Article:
Building Bristal, Building Tension
By AMANDA RITTER, MICHAEL SCHUMER, TAYLOR KANG, and RACHEL JOHN
Originally Published November 2012
Real estate developers stirred controversy within the district when they proposed a plan to construct a Bristal Assisted Living facility off Route 106-107, adjacent to school grounds.
Jan Burman, the president of the real estate development company, The Engel Burman Group, assures that the new addition would not impact the community negatively. The facility would replace a commercial landscaping business, which currently employs fifteen to thirty people per shift and continuously operates ten trucks throughout the year.
“None of our residents drive, all of our employees travel at ‘off-peak’ hours, [such as] seven a.m., three p.m., and eleven p.m.,” Burman said in regards to traffic. “Our construction systems utilize pre-cast concrete floors and ceilings and modular style structural walls, so the exterior of the building will be built and enclosed in about eight weeks.”
He guarantees that once exterior construction has been completed, the internal work will have a limited impact on neighboring areas as far as noise and disorder are concerned.
In order to appease Jericho School District administrators, Burman has offered the school a new fifty-car parking lot on land adjacent to the school. It would provide safe walkways and would alleviate the dangers of students walking down Cedar Swamp Road.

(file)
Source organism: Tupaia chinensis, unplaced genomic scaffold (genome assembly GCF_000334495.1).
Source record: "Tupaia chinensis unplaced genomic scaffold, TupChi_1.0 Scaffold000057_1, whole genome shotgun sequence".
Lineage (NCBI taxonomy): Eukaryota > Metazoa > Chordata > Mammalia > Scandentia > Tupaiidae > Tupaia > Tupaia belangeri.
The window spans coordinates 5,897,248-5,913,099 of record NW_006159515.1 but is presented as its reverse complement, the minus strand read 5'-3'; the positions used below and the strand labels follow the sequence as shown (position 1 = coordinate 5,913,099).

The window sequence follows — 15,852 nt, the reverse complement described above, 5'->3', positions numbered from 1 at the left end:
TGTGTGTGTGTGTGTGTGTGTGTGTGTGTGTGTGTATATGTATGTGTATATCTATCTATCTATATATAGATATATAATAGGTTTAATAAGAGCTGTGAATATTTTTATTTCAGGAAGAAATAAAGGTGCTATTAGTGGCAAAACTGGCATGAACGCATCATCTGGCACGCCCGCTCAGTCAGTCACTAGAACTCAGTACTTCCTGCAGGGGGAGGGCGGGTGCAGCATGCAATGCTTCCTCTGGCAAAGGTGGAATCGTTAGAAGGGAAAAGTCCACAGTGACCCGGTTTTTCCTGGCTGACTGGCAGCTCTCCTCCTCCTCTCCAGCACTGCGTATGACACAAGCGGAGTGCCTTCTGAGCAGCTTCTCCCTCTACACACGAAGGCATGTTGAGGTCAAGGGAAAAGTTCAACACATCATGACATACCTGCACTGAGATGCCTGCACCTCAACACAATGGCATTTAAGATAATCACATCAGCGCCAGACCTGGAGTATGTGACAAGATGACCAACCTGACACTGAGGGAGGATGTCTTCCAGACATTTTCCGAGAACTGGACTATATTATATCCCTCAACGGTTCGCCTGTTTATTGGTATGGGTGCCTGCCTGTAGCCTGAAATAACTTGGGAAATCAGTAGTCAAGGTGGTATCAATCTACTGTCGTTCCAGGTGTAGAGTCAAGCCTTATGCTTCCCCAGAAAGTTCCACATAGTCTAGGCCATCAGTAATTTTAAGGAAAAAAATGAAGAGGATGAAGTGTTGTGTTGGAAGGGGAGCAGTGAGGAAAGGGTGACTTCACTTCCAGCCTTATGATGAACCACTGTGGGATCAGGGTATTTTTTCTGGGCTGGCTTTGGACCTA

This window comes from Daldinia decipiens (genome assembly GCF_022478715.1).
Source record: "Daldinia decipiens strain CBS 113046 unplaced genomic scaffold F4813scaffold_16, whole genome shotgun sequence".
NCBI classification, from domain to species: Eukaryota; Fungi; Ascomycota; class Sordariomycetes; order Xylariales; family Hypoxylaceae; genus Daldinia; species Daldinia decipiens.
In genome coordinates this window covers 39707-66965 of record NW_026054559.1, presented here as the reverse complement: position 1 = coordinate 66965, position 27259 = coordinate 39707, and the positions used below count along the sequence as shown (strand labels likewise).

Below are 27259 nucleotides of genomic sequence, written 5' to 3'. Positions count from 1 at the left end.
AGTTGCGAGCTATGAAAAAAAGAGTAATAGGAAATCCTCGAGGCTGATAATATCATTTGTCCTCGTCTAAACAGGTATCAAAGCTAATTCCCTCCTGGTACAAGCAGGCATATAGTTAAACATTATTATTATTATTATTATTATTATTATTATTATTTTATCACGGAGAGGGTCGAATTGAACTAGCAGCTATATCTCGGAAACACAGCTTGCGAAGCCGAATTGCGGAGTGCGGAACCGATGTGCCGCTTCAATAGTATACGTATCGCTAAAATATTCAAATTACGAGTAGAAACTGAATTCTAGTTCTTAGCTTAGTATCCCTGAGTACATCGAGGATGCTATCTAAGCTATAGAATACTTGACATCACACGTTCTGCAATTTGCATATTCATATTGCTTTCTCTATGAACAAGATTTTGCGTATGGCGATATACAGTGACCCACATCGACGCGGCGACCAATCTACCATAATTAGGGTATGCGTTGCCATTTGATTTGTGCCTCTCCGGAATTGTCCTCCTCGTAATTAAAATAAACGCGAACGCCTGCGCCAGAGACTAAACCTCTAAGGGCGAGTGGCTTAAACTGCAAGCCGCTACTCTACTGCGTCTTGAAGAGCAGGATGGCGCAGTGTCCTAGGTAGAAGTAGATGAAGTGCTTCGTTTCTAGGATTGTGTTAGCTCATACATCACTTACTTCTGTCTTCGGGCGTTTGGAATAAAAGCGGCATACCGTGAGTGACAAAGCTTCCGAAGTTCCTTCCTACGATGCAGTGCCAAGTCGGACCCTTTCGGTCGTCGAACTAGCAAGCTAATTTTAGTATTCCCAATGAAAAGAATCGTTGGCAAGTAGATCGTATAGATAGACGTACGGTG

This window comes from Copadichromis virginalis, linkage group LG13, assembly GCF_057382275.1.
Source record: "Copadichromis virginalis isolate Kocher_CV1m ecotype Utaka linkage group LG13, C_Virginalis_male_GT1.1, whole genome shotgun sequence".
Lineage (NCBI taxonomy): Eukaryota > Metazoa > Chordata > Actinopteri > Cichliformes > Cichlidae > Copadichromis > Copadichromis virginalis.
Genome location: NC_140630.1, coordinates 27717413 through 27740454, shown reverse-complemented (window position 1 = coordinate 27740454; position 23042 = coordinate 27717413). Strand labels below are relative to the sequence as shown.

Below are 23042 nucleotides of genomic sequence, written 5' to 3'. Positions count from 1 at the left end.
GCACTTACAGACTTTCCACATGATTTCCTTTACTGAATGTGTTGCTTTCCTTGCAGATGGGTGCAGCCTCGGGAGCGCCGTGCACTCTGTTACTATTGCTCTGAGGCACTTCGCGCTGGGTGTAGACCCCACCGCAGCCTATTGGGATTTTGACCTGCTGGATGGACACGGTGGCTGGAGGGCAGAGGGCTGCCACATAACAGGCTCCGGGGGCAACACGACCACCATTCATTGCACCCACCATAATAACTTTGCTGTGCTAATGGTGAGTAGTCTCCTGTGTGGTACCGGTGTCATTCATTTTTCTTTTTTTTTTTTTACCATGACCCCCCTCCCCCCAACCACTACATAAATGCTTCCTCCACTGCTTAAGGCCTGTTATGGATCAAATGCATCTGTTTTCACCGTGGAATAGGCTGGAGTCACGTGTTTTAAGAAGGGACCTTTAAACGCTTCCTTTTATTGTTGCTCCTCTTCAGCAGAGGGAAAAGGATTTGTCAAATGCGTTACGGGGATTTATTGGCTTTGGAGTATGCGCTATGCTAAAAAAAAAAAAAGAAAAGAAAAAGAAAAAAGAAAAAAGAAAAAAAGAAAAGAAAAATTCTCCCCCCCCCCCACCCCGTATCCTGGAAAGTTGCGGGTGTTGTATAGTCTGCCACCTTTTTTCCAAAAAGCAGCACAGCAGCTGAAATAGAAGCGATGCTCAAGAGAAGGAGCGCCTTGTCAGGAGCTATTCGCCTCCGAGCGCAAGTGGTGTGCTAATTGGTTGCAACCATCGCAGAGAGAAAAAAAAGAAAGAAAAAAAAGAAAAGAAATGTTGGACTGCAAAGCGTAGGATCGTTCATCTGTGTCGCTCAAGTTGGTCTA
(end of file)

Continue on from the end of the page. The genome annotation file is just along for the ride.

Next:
Some students are optimistic about the proposal. “Well, I don’t see anything wrong, to be honest. Everyone’s happy,” sophomore Nicole Joseph said about the proposal.
The new facility, if built, will also mean reduced costs for the school.
“We are prepared to connect the school to the Nassau County sewer system which will remove fifty-five thousand gallons of raw sewage a day that currently goes directly into the ground below the school,” Burman said. “It is so much raw sewage that the system can’t handle it all, in fact the school has to pump excess sewage several times a week which is very expensive.”
In addition, if the site is built, Mr. Burman said that students would have more volunteer opportunities, allowing them to partake in various events at the facility itself, such as senior prom. The construction will also offer Jericho students, as well as community members, more employment opportunities, as the facilities create around sixty-five jobs over three shifts. Seniors enrolled in Senior Experience could have the opportunity of interning at the living facility.
“Approximately ninety percent of our residents will come from the community,” Burman said. “We will provide a community benefit in allowing Jericho seniors to stay in the community they helped to build.”
However, some Jericho parents are outraged by the thought of Bristal being built so close to the school grounds and in such a precarious location.
Alisha Reiben, President of the Jericho Joint Council PTA, worries about increased traffic, which could provide an unsafe environment for Jericho High School students and its surrounding drivers. “The proposed facility is too large for the land area, is too close to the schools, and would ruin the residential character of the neighborhood,” Reiben said.
Reiben and like-minded supporters took it upon themselves to build an anti-Bristal website, www.nobristalhere.com, which further explains their sentiments about the potential building. In a matter of two weeks, Reiben’s Facebook group, “No Bristal,” consisted of 282 members.
“Building Bristal will be a disaster for the community,” Jericho parent and Muttontown resident Bonni Silber said. “It presents a safety hazard for the students with ambulances, service vehicles, and visitors coming and going all day. There is already too much traffic on Route 106/107.
Silber proposed the community email John Venditto, Town of Oyster Bay Supervisor and express opposition.